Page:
Atomic trucks to power

Rick Mihelic Headshot

Nuclear power. That term has had a roller coaster ride since it came into vogue in the 1940s. It promised near endless energy in the early 1950s for everything from cooking to going to the stars. It also introduced us to the wonderful world of MAD — mutually assured destruction — as the U.S. and former U.S.S.R. struggled with growing weapon’s caches capable of annihilating the world several times over.

Surviving the Cuban Missile Crisis and atmospheric testing of weapons, the nuclear industry kept making progress through safe, clean, commercial power plants. That industry really took off, until the reality that nothing is risk-free loomed with the accidents at Chernobyl and Three Mile Island. The perennial pursuit of long-term storage of nuclear waste has been almost as interesting and endless as the TV soap opera Days of Our Lives.

I grew up in Oregon, once a strong advocate of nuclear power with its Trojan Nuclear Power Plant on the Columbia River and its iconic hyperboloid cooling tower. In time, Oregon soured on nuclear power, perhaps accelerated by the near miss of the Mt. St. Helens volcanic eruption. New nuclear power projects in the U.S. began to take much longer to reach fruition, a combination of greater scrutiny, evolving requirements, and competition from cheaper, faster energy solutions like natural gas.

As little as 10 years ago, if you’d asked me, I would have told you that nuclear power was on the path to being sunsetted as a commercial technology, used only in niche areas like submarines and aircraft carriers.

Then along comes commercially viable electric vehicles. Along comes better realization that fossil fuel emissions are contributing to global warming. Nuclear advocates realized their opportunity to rebrand the industry as a green, safe, zero-emission source for electricity. They saw an opportunity to partner with cost-effective industrial-scale solar and wind power to become the stabilizing third leg of the responsible power generation stool.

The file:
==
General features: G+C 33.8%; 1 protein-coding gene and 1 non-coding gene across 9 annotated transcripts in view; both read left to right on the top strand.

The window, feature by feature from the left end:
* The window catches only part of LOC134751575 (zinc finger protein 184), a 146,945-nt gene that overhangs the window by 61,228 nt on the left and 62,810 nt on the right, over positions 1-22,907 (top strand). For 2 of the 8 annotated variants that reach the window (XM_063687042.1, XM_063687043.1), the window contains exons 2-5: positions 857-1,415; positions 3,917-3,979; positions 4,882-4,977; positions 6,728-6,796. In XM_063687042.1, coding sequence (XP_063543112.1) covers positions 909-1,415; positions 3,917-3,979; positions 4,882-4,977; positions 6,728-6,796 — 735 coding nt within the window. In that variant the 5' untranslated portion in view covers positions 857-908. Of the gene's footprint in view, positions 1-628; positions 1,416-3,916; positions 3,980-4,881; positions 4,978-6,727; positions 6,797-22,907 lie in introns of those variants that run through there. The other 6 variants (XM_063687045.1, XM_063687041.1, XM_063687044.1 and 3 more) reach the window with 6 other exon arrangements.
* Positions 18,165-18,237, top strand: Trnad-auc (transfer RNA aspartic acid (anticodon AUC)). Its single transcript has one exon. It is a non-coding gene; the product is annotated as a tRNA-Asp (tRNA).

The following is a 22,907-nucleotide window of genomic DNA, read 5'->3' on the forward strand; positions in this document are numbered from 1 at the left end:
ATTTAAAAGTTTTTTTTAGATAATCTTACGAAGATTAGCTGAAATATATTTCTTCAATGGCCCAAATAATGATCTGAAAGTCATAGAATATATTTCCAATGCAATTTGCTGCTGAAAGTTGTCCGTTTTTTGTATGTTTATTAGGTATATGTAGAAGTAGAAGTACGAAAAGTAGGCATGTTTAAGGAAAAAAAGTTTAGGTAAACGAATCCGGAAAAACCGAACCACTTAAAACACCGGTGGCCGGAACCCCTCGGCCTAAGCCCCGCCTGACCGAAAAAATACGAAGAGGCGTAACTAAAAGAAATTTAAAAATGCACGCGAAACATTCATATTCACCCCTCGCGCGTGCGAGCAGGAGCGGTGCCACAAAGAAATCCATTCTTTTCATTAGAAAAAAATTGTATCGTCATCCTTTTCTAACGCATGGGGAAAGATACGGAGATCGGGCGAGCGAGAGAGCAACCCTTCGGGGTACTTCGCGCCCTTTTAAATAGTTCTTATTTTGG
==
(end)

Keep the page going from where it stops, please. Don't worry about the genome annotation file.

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But something else was needed to get the nuclear Phoenix to rise from its ashes, especially after the challenges faced at Fukushima. The brand image needed to change from big and dangerous to small and safe. Make nuclear power an inconsequential thought. Along comes the nom du plume Small Modular Reactor, or SMR.

It’s a tremendous story of recovery for an industry that was seemingly becoming the equivalent of a western ghost town. Vast amounts of government and private money have returned to the commercial nuclear power industry. It’s suddenly okay to talk about it again in a positive vein without instantly evoking a negative response out of the audience. It even has such forward-thinking supporters as Microsoft founder Bill Gates.

I’ve dipped my toes into the support of nuclear power. I very briefly mentioned nuclear power (grouped along with green alternatives like solar, wind, geothermal and hydro) in the 2018 NACFE Guidance Report, Electric Trucks – Where They Make Sense.

I did a much deeper dive in 2020 with NACFE’s Guidance Report on Making Sense of Heavy-Duty Hydrogen Fuel Cell Tractors with a whole section titled Nuclear Energy for Hydrogen.

I got some pushback from an environmental advocate who I asked to review a draft of that report. He questioned why I was even talking about nuclear. There is a maxim in politics that you never mention your competitor.